At the end of the day, though, one has to question who wins in this environment of hate, propaganda and politics by marketing?

I believe Scalise will come through his health care crisis financially unscathed.

I don’t feel so optimistic for the Preble County man.

Categories: 8th congressional district, health care, My America | Leave a comment

Walking The Tightrope Of Drug Addiction

Sadness is what I wake to this morning. It permeates my very core. Last night convinced me that I, like the popular Podcast, live in S-Town.

This week’s local news flow includes the story of a young man who escaped Ohio State Patrol custody in Eaton after about a half-milion dollars of heroin was allegedly found inside his vehicle. The escape meant a helicopter was dispatched, guns drawn, people advised to stay inside their homes. It had a ‘Cops’ feel to it, but the real drug news here is significantly less dramatic — and more toxic. It’s someone’s son or daughter — mother or father — unable to kick the habit — a habit that drains the pocketbooks and emotions of untold families in the county.

Some days I do ponder how we got here as a community. What was the tipping point? When did we enter a world where drugs consume our resources and our hope? Was it the 90s? The new millenium? It’s difficult to know the exact tipping point even though what goes on here is hidden in plain site.

You can see it in our yard signs (some mystical, above), our billboards, the tents hidden just out of view in the city parks, and in the rumors that abound.

Allegations exist of a couple local police officers mishandling suspects — usually miscreants and petty criminals — ‘shaking them down’ and conficating their backpacks without cause. I do not know if its true — and both sides have a vested interest in their version of events. But backpacks can be a problem. As pointed out in Methland, some dealers use backpacks to create a meth lab on wheels. They fill a 2-litre bottle and let the meth ‘cook’ as they ride around town. What appears to be a drug house also exist just out of eyesight of some of our Neighbors Against Crime signs. And, according to the latest rumor, a new drug house opened for business on West Somers Street — three or four blocks from the Eaton Police Station.

Regardless of the accuracy of the rumors, one thing is certain — there is a thriving drug market in Preble County.

Whether the market is created by the lack of hope, economic opportunity (rumors say some drug dealers here net $2,000 a week) — or it’s a situation expasperated by the more highly addictive drugs flooding our community — is anyone’s guess. Even marijuana, considered benign by many in Preble County — including many in my generation, is 8-10 times more potent that the marijuana from the era I grew up in (70s-80s). While proponents of marijuana ignore its downsides, a tight link to depression and anxiety complications is revealed in medical studies.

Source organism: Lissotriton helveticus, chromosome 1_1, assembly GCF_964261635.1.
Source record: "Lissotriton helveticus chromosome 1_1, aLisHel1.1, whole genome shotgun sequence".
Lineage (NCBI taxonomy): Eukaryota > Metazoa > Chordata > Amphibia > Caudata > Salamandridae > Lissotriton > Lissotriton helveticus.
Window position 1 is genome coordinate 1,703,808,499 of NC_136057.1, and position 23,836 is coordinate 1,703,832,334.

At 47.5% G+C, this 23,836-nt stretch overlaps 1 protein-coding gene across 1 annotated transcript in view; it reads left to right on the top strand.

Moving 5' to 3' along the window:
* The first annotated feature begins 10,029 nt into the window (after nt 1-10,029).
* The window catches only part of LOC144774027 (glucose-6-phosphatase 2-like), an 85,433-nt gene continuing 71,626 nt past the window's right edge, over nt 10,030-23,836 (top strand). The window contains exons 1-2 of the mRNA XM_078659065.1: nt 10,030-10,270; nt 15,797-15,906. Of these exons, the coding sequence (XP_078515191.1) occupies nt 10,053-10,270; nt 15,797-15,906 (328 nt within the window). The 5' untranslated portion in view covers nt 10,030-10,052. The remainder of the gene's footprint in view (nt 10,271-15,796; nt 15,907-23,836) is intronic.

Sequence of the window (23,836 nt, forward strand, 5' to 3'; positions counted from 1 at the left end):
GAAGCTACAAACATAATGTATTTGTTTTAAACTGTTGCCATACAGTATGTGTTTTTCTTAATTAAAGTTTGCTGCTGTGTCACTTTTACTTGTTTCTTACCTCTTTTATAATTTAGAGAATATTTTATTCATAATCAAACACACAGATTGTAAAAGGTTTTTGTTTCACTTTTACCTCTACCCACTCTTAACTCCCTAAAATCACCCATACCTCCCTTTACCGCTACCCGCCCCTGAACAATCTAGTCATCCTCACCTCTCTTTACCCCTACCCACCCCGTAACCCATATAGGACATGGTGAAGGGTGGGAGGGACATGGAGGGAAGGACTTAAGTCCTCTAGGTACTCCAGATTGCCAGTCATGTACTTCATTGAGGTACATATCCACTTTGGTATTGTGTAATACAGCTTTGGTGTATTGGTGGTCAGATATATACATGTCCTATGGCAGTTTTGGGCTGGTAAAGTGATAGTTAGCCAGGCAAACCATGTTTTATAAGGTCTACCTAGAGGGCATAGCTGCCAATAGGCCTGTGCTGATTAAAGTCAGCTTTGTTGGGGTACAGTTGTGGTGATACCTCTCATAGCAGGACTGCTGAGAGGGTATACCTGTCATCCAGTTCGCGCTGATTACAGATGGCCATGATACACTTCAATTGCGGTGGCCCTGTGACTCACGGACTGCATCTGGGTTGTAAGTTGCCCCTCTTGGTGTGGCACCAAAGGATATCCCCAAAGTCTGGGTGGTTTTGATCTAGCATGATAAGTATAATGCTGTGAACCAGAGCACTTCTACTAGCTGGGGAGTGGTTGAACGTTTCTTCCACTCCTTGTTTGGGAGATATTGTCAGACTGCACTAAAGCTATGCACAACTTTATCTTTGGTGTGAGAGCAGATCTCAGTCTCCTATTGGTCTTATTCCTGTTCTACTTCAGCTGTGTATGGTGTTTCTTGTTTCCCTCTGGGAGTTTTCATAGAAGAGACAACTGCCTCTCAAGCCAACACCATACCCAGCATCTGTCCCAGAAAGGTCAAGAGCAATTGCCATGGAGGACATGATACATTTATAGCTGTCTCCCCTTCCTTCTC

Until our drug problem is solved, nothing else matters.

Drug addiction is draining our resources. At the time of this writing, the county jail has 83 inmates in custody — many associated with drug issues. The facility is designed to hold about 70 so some inmates are being housed in another county — at taxpayer expense. The number of incidents handled by the Eaton Police Department has grown here as well — by about 25 percent in a decade. In 2006, the EPD handled about 2,000 incidents. Last year it was close to 2,500. This is in a city of about 8,000 with a steady to declining population.

Admittedly some of our problems are self-inflicted. Our population is largely high school educated — only about 10-11 percent with advanced degrees. This impacts local job options. We are also fiscally and politically ultra-conservative creating a tendency to slowly crawl to No instead of Yes when solutions are proposed. Our heroin problem is also partially self-inflicted as our doctors have — for nearly a decade — prescribed opioids at a higher rate than other counties in the state. And, in the bizarro legal world of the United States, doctors will never be criminally prosecuted — only the addicts.

I’m certain the sadness I feel this morning will fade because time does heal, but when I look at what my county needs to solve, I’m not convinced we, as a community, have the fortitude and intellectual drive to do it. I know we’re not afraid to work — I’ve seen hundreds of volunteers cleaning up our parks, but this is a much more difficult task.

It requires working on our perceptions. It requires educating ourselves about chemical dependency.

And, most difficult of all, the work requires giving a chemically-dependent person one more chance — even when you’re exhausted by the predictability of the disease.

Categories: 8th congressional district, My America, Preble County, Understanding Trump Counties | Leave a comment

Congressman Davidson: Listen To Your Constituents So You Can Help Them

According to a report released by the Ohio State Patrol, Preble County outrank Ohio’s other 87 counties in the amount of heroin seized by the OSP inside its boundaries.

When the Congressional aide for Warren Davidson answered the phone on Thursday, May 4 — he said yes, Davidson was supporting the American Health Care Act. I explained it would hurt Preble County — launching the aide into a sales pitch. I cut him off and the call ended with an awareness that my opinion was unwanted and unheard. Why would it be heard? I live in a gerrymandered district with a 2-1 spread favoring the GOP.

Davidson’s snafu

The concept of a representative democracy is quite simple: the representative listens, responds and acts in the best interest of the constituents. In theory this sets up a House where each representative is fighting for what is best for the folks back home. In this type of House, Davidson’s hierarchy of priorities would fall something like this (accepting the current reality of monetary influence):

  1. Voters
  2. Ohio
  3. Nation
  4. Party
  5. Donors

His vote for the AHCA demonstrates his allegiance falls this way:

  1. Freedom Caucus
  2. Special Interests (Club for Growth, Freedom Works, etc.)

Or vice versa.